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If ever there was a topic that seemed straightforward, but ended up being fraught with bad, incomplete, and misleading information, then parachute selection is that topic. There are many ways to go from here, and many of them lead frustration and confusion. One day we may go into all of the technical details of selecting a parachute, but now is not the time.
Parachutes basically do their job by being large, light objects that have a large amount of drag when traveling through a fluid like air. This drag is created by the difficulty the air has moving out of the way of the parachute as it moves through the air. The larger the parachute, the more air that has to move, and the larger drag force.
There is something that you understand intuitively about parachutes, drag, and friction in general, but you may not know it explicitly. The fact, to which I am referring, is that friction (drag) always acts in the direction opposite to the direction of travel. Ta da!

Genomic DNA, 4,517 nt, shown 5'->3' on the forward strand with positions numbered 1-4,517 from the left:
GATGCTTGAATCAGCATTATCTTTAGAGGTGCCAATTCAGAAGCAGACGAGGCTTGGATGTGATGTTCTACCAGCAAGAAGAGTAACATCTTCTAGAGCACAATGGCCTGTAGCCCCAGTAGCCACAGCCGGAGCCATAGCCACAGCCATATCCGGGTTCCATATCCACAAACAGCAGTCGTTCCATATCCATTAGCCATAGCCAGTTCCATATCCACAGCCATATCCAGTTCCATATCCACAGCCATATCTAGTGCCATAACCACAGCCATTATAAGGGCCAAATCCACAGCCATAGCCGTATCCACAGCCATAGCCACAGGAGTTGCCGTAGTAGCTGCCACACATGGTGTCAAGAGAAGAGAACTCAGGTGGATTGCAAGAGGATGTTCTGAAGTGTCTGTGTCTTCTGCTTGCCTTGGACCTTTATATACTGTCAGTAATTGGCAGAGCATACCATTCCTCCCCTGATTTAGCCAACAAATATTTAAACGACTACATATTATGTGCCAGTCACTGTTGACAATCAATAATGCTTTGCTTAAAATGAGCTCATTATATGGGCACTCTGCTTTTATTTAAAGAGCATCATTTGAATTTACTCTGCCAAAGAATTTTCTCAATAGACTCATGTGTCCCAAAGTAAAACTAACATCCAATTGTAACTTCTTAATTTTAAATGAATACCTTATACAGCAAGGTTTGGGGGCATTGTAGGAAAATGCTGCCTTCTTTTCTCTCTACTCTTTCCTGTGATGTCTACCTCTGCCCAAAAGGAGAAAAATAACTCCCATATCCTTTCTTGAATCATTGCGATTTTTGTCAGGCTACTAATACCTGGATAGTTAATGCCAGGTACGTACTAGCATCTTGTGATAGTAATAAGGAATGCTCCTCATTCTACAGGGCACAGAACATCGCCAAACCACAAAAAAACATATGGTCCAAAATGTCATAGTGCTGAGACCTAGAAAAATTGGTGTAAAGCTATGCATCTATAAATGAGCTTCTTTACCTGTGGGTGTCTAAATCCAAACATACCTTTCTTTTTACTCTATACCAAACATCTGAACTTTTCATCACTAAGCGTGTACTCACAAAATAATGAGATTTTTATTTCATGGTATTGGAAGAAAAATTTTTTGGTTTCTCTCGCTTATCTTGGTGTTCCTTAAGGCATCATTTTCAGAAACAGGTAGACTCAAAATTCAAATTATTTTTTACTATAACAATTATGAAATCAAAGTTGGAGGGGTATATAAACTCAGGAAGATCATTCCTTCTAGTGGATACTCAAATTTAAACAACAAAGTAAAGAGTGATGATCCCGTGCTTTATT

OK, so we understanding how parachutes work, but that leaves a lot of details out, like what shape and size parachute should you should get? A descent rate, on the low end of our window, would be about 7 mph  (3 msec, 10 ftsec). I say this is on the slow side because this is for recovering amateur rockets, which can go very high, but in almost no case are they going nearly as high as our high altitude balloons. Since long-distance travel and nearly hour-long returns to Earth are not part of amateur rocket launches, they will likely tend towards conservative descent rates to keep their hardware safe.
With high altitude balloons there is a tradeoff between getting your payload back safely (a slow descent) and getting your payload to land in the same state that you launched it from (a fast descent). With this in mind, consider the following process for selecting a parachute:
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